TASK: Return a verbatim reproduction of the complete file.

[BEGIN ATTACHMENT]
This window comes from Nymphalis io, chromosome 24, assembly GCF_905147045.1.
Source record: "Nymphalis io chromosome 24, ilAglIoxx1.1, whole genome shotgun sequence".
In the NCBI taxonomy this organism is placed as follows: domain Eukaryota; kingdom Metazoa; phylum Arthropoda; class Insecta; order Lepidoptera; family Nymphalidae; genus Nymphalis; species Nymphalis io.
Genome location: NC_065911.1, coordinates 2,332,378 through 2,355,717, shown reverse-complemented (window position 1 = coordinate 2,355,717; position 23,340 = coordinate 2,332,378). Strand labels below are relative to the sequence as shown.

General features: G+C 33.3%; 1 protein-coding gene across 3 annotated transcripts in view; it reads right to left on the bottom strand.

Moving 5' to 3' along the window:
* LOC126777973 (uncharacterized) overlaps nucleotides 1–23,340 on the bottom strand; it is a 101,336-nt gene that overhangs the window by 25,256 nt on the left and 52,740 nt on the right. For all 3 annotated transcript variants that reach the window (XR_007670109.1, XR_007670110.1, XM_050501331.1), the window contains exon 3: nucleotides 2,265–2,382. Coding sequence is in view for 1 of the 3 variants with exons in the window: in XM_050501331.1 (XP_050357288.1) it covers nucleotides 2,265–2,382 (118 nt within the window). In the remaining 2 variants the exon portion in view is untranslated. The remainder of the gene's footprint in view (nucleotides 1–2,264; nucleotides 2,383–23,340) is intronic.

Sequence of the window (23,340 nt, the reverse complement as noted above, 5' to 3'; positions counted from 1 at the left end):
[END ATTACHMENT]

This window comes from Nymphalis io, chromosome 24, assembly GCF_905147045.1.
Source record: "Nymphalis io chromosome 24, ilAglIoxx1.1, whole genome shotgun sequence".
In the NCBI taxonomy this organism is placed as follows: domain Eukaryota; kingdom Metazoa; phylum Arthropoda; class Insecta; order Lepidoptera; family Nymphalidae; genus Nymphalis; species Nymphalis io.
Genome location: NC_065911.1, coordinates 2,332,378 through 2,355,717, shown reverse-complemented (window position 1 = coordinate 2,355,717; position 23,340 = coordinate 2,332,378). Strand labels below are relative to the sequence as shown.

General features: G+C 33.3%; 1 protein-coding gene across 3 annotated transcripts in view; it reads right to left on the bottom strand.

Moving 5' to 3' along the window:
* LOC126777973 (uncharacterized) overlaps nucleotides 1–23,340 on the bottom strand; it is a 101,336-nt gene that overhangs the window by 25,256 nt on the left and 52,740 nt on the right. For all 3 annotated transcript variants that reach the window (XR_007670109.1, XR_007670110.1, XM_050501331.1), the window contains exon 3: nucleotides 2,265–2,382. Coding sequence is in view for 1 of the 3 variants with exons in the window: in XM_050501331.1 (XP_050357288.1) it covers nucleotides 2,265–2,382 (118 nt within the window). In the remaining 2 variants the exon portion in view is untranslated. The remainder of the gene's footprint in view (nucleotides 1–2,264; nucleotides 2,383–23,340) is intronic.

Sequence of the window (23,340 nt, the reverse complement as noted above, 5' to 3'; positions counted from 1 at the left end):